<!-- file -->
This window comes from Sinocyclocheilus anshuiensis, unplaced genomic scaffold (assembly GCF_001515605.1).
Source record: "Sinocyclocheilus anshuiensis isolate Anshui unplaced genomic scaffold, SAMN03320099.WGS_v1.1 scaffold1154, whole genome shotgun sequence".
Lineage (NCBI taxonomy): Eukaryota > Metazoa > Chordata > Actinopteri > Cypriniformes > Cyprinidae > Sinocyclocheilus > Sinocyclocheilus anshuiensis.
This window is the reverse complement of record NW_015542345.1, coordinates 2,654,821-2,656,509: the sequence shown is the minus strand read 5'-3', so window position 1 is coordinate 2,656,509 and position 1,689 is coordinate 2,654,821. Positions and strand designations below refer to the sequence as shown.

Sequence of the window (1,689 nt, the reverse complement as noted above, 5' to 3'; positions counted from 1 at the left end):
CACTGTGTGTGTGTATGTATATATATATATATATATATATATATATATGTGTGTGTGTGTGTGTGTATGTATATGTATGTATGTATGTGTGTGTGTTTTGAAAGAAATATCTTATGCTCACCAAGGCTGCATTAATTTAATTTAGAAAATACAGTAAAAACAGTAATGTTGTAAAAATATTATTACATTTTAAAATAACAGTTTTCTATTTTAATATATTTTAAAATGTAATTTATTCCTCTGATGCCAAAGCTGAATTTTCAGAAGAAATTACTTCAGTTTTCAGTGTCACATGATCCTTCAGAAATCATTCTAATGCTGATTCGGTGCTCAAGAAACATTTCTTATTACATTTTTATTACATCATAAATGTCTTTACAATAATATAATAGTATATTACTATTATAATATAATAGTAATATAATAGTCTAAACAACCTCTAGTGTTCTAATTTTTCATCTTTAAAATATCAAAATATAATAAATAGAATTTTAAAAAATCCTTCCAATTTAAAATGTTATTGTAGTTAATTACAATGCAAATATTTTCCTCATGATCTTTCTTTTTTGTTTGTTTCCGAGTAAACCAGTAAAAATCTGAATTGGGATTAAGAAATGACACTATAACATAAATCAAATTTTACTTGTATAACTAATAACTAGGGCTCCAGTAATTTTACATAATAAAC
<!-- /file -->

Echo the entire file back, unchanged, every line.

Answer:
This window comes from Sinocyclocheilus anshuiensis, unplaced genomic scaffold (assembly GCF_001515605.1).
Source record: "Sinocyclocheilus anshuiensis isolate Anshui unplaced genomic scaffold, SAMN03320099.WGS_v1.1 scaffold1154, whole genome shotgun sequence".
Lineage (NCBI taxonomy): Eukaryota > Metazoa > Chordata > Actinopteri > Cypriniformes > Cyprinidae > Sinocyclocheilus > Sinocyclocheilus anshuiensis.
This window is the reverse complement of record NW_015542345.1, coordinates 2,654,821-2,656,509: the sequence shown is the minus strand read 5'-3', so window position 1 is coordinate 2,656,509 and position 1,689 is coordinate 2,654,821. Positions and strand designations below refer to the sequence as shown.

Sequence of the window (1,689 nt, the reverse complement as noted above, 5' to 3'; positions counted from 1 at the left end):
CACTGTGTGTGTGTATGTATATATATATATATATATATATATATATATGTGTGTGTGTGTGTGTGTATGTATATGTATGTATGTATGTGTGTGTGTTTTGAAAGAAATATCTTATGCTCACCAAGGCTGCATTAATTTAATTTAGAAAATACAGTAAAAACAGTAATGTTGTAAAAATATTATTACATTTTAAAATAACAGTTTTCTATTTTAATATATTTTAAAATGTAATTTATTCCTCTGATGCCAAAGCTGAATTTTCAGAAGAAATTACTTCAGTTTTCAGTGTCACATGATCCTTCAGAAATCATTCTAATGCTGATTCGGTGCTCAAGAAACATTTCTTATTACATTTTTATTACATCATAAATGTCTTTACAATAATATAATAGTATATTACTATTATAATATAATAGTAATATAATAGTCTAAACAACCTCTAGTGTTCTAATTTTTCATCTTTAAAATATCAAAATATAATAAATAGAATTTTAAAAAATCCTTCCAATTTAAAATGTTATTGTAGTTAATTACAATGCAAATATTTTCCTCATGATCTTTCTTTTTTGTTTGTTTCCGAGTAAACCAGTAAAAATCTGAATTGGGATTAAGAAATGACACTATAACATAAATCAAATTTTACTTGTATAACTAATAACTAGGGCTCCAGTAATTTTACATAATAAAC